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ACS management — the Mayo approach in the Midwest

By Mindo - 24th Apr 2019

The Cardiology on the Green conference also heard from Dr Greg Barsness, Assistant Professor of Medicine and Consultant in the Department of Cardiovascular Disease and Radiology at the Mayo Clinic. Dr Barsness spoke on the topic, ‘ACS management in the Midwest’ of the US.

In keeping with the interactive nature of the conference, attendees were invited to download a custom-built app and to respond to questions on therapy options in clinical case studies and to put their own questions to the presenters via a large screen.

“Management of acute coronary syndrome (ACS) is complex; when we think about the number of options for the treatment of one patient with ACS, there are actually more than 200 different combinations of things we can do for any given patient who presents with ACS,” Dr Barsness told the attendees. “All of these treatment permutations have different effects on bleeding and thrombosis risk, so tailoring different therapies to a given patient is difficult. Therefore, having a global strategy that you can tweak for an individual patient seems to be the way to do it [treat ACS].”

Dr Greg Barsness

Dr Barsness discussed such a strategy in the Midwest for treating ACS, particularly in patients with ST elevation infarctions, which he referred to as “the fast-track for STEMI”. This involves a cohort of referral hospitals in the peripheral area; helicopter transport; emergency ambulance transport; the central referral centre, the Mayo Clinic; CATH labs; and cardiac ICU consultants.

He acknowledged the differences in population densities between Rochester and the greater Dublin areas and the different perspective this provides. Dr Barsness also provided an overview of how the system works for an ACS patient, as well as outlining the evolution of the system design.

“The underlying primary principle is that all acute ST elevation infarctions deserve some type of reperfusion, unless contraindicated, and [it is important] to develop effective therapy to all patients in a timely manner.”

Primary PCI

He drew attention to the 18 per cent relative risk reduction with the administration of thrombolysis, which is effective in a broad range of patients in all subsets, with the exception of cases of ST depression. However, the people most likely to benefit from reperfusion are also those patients who have the most risk associated with thrombolytic therapy, he explained.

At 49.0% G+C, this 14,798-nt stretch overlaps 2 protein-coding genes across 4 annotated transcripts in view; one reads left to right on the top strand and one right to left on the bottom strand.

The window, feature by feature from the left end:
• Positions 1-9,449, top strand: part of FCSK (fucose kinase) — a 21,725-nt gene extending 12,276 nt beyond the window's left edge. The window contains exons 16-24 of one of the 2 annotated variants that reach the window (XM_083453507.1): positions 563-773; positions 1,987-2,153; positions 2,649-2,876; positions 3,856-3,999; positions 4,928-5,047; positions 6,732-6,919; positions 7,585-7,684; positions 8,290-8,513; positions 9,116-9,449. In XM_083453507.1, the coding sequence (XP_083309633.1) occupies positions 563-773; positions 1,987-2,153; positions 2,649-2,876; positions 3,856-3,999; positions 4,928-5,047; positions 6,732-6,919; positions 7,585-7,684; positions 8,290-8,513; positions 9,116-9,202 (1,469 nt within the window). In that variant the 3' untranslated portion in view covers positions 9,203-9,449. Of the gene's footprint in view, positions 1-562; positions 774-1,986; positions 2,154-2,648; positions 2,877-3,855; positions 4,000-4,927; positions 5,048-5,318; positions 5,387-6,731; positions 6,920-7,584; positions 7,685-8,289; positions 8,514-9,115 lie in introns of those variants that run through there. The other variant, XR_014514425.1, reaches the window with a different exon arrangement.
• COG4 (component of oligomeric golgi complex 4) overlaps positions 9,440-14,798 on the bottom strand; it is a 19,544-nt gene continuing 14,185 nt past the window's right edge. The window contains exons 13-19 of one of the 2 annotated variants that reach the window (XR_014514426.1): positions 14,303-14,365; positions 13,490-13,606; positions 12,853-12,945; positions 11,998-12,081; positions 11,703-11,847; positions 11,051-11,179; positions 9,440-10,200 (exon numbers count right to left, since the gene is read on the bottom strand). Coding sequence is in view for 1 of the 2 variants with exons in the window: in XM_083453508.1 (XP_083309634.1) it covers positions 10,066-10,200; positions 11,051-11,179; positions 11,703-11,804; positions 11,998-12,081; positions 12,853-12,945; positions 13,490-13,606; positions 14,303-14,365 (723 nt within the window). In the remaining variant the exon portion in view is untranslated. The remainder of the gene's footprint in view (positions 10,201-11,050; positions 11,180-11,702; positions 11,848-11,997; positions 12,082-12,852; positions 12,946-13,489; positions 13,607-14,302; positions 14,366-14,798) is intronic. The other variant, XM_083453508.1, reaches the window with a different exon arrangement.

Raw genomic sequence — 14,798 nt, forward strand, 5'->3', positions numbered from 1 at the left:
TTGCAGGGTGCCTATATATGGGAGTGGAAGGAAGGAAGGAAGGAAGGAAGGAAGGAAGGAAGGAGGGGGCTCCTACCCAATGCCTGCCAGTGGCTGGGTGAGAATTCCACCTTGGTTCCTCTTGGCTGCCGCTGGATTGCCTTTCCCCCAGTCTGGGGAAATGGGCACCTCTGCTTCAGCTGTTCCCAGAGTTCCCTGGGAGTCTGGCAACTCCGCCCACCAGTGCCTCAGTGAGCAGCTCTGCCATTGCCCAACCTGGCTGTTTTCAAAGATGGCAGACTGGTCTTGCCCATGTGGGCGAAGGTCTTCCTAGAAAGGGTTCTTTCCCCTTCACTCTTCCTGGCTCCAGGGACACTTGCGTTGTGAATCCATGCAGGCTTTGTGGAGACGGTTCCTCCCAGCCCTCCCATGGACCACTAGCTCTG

“All of these things can make something else a better option, and that something else is primary PCI [percutaneous coronary intervention],” Dr Barsness explained, while outlining the benefits of primary PCI compared to thrombolytic therapy, on the understanding that it can be delivered in a timely fashion.

The Midwest system is advertised to patients via posters in healthcare centres, with a single phone number that a patient can call to activate the chain of events in the ACS care system, he added.

Presenting a case study to illustrate the mechanics of the treatment system in the Midwest, Dr Barsness summarised:

“Essential components of this are system feedback, optimal medical therapy, risk modification, and cost-effectiveness,” he told the conference.

“We use helicopter transport a lot but it’s extremely expensive [upwards of $40,000 per transport], so this is not a protocol suitable for all systems… But I think with good organisation and communication, every system can improve, and modifying the things we can influence improves the overall cost-effectiveness.”

His presentation was followed by a talk from Prof Kieran Daly of the ICS, who was a Consultant Cardiologist at Galway University Hospital from 1984 until last year. Prof Daly is a Fellow of the European Society of Cardiology and founder of Croí, and he delivered a talk on ‘ACS Management in Ireland’ to provide the attendees with context on the different systems of ACS management in Ireland and the US.

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